The development of inflammatory diseases depends on complex interactions between several genes and various environmental factors. Discovering new genetic risk factors and understanding the mechanisms whereby they influence disease development is of paramount importance. We previously reported that deficiency in Themis1, a new actor of TCR signaling, impairs regulatory T cell (Treg) function and predisposes Brown-Norway (BN) rats to spontaneous inflammatory bowel disease (IBD). In this study, we reveal that the epistasis between Themis1 and Vav1 controls the occurrence of these phenotypes. Indeed, by contrast with BN rats, Themis1 deficiency in Lewis rats neither impairs Treg suppressive functions nor induces pathological manifestations. By using congenic lines on the BN genomic background, we show that the impact of Themis1 deficiency on Treg suppressive functions depends on a 117-kb interval coding for a R63W polymorphism that impacts Vav1 expression and functions. Indeed, the introduction of a 117-kb interval containing the Lewis Vav1-R63 variant restores Treg function and protects Themis1-deficient BN rats from spontaneous IBD development. We further show that Themis1 binds more efficiently to the BN Vav1-W63 variant and is required to stabilize its recruitment to the transmembrane adaptor LAT and to fully promote the activation of Erk kinases. Together, these results highlight the importance of the signaling pathway involving epistasis between Themis1 and Vav1 in the control of Treg suppressive function and susceptibility to IBD development.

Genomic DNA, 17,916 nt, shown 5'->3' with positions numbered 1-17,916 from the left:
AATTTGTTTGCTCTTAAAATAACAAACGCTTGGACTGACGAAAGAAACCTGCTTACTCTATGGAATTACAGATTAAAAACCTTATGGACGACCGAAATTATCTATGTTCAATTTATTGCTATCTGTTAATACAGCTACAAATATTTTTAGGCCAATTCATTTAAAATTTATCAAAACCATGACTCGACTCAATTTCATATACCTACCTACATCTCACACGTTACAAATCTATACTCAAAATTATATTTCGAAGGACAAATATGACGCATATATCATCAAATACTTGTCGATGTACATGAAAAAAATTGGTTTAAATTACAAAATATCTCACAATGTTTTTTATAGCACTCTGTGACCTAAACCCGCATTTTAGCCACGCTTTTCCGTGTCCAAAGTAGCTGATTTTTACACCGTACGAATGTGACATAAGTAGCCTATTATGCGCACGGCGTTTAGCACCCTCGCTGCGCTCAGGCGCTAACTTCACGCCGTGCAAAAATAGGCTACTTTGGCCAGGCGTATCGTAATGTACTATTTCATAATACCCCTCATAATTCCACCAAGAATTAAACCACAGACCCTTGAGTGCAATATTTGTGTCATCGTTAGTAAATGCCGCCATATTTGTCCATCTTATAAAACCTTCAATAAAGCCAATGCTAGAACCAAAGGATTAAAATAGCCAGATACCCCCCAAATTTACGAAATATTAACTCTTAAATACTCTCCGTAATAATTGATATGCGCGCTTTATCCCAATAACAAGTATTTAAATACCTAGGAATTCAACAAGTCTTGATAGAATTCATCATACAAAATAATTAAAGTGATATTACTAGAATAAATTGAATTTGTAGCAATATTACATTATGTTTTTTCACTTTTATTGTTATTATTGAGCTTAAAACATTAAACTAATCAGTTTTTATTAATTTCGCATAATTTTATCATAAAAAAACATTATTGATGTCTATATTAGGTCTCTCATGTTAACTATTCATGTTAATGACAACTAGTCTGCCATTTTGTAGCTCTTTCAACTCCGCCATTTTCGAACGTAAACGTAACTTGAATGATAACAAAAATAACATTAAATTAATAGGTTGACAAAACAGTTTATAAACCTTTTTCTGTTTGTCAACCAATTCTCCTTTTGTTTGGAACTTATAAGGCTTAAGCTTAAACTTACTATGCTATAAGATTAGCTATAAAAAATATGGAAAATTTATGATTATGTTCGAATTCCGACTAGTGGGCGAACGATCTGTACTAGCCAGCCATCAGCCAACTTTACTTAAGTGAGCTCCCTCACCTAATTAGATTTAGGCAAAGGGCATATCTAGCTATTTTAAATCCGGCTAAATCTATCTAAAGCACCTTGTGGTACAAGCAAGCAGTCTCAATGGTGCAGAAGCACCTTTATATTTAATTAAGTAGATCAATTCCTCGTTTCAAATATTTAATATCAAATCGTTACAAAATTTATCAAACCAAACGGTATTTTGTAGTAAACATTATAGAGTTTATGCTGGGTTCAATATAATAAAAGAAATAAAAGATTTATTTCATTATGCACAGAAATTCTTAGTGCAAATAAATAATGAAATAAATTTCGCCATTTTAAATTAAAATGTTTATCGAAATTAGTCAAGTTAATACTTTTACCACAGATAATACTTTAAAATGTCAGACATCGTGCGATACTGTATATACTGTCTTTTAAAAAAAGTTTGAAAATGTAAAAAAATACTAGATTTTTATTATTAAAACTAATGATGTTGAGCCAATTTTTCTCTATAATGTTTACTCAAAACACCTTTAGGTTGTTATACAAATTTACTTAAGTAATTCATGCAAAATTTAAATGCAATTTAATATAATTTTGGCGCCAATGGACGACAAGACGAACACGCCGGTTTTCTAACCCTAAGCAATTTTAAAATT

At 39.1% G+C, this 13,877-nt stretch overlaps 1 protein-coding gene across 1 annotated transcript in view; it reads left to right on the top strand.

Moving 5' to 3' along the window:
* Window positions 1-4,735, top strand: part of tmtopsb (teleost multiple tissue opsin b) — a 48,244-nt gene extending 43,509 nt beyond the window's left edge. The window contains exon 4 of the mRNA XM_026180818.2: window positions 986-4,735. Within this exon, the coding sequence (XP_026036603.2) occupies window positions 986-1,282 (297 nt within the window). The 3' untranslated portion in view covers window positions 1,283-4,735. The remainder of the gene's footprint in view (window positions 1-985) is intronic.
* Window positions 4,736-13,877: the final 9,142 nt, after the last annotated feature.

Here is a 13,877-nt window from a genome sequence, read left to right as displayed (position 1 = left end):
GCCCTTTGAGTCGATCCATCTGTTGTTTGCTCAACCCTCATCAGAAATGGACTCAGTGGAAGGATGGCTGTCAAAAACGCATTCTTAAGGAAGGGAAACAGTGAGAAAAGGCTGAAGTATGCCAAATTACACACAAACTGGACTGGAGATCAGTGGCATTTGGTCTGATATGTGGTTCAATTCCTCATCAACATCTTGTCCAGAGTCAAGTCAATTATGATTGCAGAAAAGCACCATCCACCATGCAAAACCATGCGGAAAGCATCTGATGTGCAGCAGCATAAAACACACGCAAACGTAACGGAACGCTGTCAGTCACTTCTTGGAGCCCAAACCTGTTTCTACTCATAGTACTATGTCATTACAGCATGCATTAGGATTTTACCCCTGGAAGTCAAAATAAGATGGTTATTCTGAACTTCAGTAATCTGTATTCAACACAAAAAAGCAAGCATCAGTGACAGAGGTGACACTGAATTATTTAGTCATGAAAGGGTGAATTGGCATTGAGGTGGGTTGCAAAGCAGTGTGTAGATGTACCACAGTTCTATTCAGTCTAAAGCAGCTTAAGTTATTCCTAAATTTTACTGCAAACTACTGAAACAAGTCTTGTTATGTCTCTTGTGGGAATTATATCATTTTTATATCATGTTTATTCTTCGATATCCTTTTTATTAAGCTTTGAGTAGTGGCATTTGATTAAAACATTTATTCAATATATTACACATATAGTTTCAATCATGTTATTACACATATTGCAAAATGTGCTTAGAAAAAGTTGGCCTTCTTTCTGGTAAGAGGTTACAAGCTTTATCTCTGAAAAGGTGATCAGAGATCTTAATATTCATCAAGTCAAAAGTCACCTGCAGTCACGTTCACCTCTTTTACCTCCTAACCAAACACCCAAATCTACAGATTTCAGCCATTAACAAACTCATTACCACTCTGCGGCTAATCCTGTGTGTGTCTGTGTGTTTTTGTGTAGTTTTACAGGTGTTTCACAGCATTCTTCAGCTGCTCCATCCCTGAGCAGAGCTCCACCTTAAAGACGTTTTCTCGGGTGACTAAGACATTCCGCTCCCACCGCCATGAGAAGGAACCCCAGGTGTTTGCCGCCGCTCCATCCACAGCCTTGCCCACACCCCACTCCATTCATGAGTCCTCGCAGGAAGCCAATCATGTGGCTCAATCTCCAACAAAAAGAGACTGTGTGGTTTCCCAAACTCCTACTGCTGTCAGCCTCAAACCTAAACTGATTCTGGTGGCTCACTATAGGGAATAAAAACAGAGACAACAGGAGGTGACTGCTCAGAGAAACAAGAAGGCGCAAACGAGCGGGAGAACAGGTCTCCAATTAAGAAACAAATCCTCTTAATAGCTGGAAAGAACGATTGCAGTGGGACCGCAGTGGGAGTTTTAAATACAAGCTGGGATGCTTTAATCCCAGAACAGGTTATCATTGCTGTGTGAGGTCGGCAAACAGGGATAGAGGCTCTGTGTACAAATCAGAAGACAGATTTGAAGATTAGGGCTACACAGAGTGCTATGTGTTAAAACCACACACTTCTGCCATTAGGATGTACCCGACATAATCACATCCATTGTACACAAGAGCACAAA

Copyright © 2015 by The American Association of Immunologists, Inc.